Old habits die hard, and the gravitational pull of what’s familiar remains strong. I do, however, think we’ve made strong headway as more companies and their leaders engage in a dialogue to understand experience management.
Medallia and the Digital Health Coalition, for example, published a white paper taking a closer look at the state of experience in the industry. We’ve also seen research from the likes of Harvard and Salesforce, all of which confirm experience as the top priority for pharmaceutical leaders in 2022.
In tracking how executives are talking about customer experience in life sciences, I also take a look at how and who they’re hiring. How are they framing customer experience to potential employees in job descriptions? I’ve actually called executives to rewrite their job descriptions because my concern is a misalignment between what a company says they want and what they actually need.
Leaders in life sciences and medical devices are starting to extract talent from other industries due to their expertise. Just recently, one of the largest pharmaceutical companies in the world hired an individual from a luxury hospitality brand. Another pharmaceutical company brought in a new chief digital officer who was previously with a cruise line.
Keep exploring other industries to build your teams with customer experience experts — their unique approaches can solve life sciences’ and medical devices’ challenges. It may seem strange or uncomfortable at first, but what they know about their industries will be very useful to the humans on the other side of a medication or device.
Nothing in the world is more urgent than health, and it’s even truer after what we’ve all experienced in the last two-plus years. Health is not a vertical, it’s a horizontal. It touches everything and nothing costs companies more than healthcare services. So, what did we find out from the global pandemic? Staying well and caring for one another matters.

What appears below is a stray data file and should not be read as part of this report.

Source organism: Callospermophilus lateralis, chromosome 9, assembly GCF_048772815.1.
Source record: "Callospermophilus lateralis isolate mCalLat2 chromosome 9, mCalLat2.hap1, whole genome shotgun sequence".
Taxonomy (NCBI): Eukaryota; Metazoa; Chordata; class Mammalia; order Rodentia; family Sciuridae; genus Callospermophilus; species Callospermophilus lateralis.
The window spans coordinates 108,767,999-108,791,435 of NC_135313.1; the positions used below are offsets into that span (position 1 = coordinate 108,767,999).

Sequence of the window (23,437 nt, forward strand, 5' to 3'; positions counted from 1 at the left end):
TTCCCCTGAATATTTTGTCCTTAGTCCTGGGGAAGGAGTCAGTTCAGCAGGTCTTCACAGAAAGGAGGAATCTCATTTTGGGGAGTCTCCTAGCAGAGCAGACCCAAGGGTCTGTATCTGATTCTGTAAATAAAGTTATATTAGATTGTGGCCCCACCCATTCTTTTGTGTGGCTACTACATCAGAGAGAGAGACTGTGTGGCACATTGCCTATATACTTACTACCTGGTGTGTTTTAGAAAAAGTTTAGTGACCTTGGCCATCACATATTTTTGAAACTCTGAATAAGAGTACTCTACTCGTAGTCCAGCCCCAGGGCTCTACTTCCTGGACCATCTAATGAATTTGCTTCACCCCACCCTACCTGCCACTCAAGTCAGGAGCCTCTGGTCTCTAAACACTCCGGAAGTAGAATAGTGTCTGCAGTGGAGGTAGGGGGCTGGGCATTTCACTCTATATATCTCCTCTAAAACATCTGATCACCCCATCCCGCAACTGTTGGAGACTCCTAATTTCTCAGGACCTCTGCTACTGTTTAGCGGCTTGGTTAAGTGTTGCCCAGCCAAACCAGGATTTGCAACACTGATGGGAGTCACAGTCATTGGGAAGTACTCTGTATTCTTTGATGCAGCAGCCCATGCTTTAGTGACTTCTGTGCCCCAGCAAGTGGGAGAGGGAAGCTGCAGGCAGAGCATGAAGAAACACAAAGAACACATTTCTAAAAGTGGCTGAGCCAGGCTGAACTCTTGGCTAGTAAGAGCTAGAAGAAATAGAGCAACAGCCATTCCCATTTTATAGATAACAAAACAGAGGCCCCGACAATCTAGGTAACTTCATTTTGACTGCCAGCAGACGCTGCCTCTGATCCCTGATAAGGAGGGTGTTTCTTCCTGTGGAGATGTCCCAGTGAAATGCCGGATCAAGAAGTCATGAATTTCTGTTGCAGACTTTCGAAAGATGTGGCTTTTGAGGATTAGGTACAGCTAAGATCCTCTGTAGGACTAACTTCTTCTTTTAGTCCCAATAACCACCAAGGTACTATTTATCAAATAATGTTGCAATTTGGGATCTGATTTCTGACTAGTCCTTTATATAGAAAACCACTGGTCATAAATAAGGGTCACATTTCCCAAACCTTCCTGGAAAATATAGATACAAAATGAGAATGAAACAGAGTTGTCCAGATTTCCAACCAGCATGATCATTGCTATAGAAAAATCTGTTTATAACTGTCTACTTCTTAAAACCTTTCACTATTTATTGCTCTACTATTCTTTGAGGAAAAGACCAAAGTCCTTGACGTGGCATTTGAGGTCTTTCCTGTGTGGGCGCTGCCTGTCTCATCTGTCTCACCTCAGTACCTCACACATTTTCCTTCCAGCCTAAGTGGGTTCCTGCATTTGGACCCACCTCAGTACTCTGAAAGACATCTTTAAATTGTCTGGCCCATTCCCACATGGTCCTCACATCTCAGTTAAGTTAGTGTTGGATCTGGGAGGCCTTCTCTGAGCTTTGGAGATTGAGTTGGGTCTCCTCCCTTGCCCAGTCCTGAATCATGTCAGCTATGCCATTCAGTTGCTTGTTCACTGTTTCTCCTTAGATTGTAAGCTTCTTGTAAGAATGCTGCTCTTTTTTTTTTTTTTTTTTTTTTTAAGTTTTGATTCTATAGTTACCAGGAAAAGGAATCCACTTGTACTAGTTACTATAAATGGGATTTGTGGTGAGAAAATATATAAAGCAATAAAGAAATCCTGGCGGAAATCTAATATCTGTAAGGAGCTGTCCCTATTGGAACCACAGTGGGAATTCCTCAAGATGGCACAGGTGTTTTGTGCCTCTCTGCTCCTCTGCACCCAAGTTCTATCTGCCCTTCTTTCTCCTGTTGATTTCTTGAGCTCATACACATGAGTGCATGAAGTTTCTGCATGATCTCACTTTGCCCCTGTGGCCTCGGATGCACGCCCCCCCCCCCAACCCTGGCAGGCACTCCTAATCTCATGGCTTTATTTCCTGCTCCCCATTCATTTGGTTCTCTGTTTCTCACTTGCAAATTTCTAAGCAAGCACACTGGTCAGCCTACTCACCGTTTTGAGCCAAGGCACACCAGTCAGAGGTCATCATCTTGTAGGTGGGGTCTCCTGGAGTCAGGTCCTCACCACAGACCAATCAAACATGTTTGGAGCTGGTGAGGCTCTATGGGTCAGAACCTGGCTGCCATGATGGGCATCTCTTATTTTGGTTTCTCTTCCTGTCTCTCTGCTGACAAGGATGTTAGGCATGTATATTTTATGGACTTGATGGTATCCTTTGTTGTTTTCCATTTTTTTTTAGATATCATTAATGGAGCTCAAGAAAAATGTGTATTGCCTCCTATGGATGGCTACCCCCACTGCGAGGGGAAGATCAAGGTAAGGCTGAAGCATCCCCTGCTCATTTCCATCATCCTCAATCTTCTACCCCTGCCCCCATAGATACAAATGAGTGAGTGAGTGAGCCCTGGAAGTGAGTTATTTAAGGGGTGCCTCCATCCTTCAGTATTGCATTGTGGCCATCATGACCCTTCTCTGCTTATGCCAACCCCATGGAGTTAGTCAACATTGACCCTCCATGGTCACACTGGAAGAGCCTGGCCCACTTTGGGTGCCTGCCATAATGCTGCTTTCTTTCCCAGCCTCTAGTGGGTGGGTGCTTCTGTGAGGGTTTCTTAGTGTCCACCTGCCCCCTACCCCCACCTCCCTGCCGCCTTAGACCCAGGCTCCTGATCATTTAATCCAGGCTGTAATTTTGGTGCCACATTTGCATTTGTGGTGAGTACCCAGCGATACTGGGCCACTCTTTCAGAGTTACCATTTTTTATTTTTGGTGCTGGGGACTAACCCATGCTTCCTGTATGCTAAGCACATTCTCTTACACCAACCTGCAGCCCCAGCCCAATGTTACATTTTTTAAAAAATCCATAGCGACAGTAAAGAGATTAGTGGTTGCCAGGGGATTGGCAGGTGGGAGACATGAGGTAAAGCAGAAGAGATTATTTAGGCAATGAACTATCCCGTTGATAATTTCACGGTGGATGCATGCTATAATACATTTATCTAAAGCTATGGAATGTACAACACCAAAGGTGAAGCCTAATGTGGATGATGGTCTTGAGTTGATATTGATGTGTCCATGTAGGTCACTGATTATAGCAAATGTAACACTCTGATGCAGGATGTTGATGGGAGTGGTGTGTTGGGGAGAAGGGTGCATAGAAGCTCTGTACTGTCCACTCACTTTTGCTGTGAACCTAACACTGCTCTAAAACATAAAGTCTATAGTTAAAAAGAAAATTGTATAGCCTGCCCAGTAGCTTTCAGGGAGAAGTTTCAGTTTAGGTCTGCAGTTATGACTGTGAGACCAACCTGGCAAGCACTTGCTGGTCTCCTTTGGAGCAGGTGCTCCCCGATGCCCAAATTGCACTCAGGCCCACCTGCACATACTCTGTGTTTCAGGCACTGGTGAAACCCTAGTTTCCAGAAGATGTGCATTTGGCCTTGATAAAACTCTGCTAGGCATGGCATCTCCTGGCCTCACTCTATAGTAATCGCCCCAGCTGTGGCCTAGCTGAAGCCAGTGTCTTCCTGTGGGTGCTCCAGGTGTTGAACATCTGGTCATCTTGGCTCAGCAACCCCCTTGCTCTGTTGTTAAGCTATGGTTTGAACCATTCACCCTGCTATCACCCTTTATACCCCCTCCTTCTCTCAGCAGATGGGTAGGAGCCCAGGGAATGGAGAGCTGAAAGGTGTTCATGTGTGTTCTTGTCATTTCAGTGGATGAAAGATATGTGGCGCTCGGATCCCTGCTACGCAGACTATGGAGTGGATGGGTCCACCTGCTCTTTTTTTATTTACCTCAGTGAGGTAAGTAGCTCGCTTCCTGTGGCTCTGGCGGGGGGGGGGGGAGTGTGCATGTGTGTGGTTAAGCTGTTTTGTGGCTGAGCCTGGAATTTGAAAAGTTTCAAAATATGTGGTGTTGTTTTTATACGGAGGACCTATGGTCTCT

Brands that deeply understand human empathy attract and retain customers. One retailer I’ve guided wanted direction on connecting its mission and vision to customer experience. I’ll just say that I am not this retailer’s typical customer, but what fascinated me is how they committed to investing in the health and wellness of their employees.
As I started thumbing through their public-facing identity on social media, I came back and said: you portray yourself as a brand for people who want to be heard in a noisy world, so let’s connect that purpose to something bigger. It turns out that ‘something bigger’ is expression.
I met with employees at a store located nearby where I live, and I didn’t tell them who I was or that I met with their CEO beforehand. It was incredible to listen to the employees as they explained how much they love their jobs and seeing excited customers. I asked what they do to tell management this, but they said their sentiment only reaches their managers.
When I met with the CEO again, I told him that the retailer needs to listen to its people. Consume feedback and sentiment from employees in all retail locations throughout the organization. Employees in every store are evangelists, and they’re connecting the brand to customers in one-on-one interactions. By caring deeply about their well-being, they can continue to deliver that tremendous experience to customers.
Leaders in this industry realize the importance of empathy, and I firmly believe that other industries — such as retail in the example I provided — can and will benefit from listening closely to how people feel to inform their actions.
Interested in discovering all the differences between leaders and laggards? Download our report, Uncovering the Secrets Behind a Successful Customer Experience Program.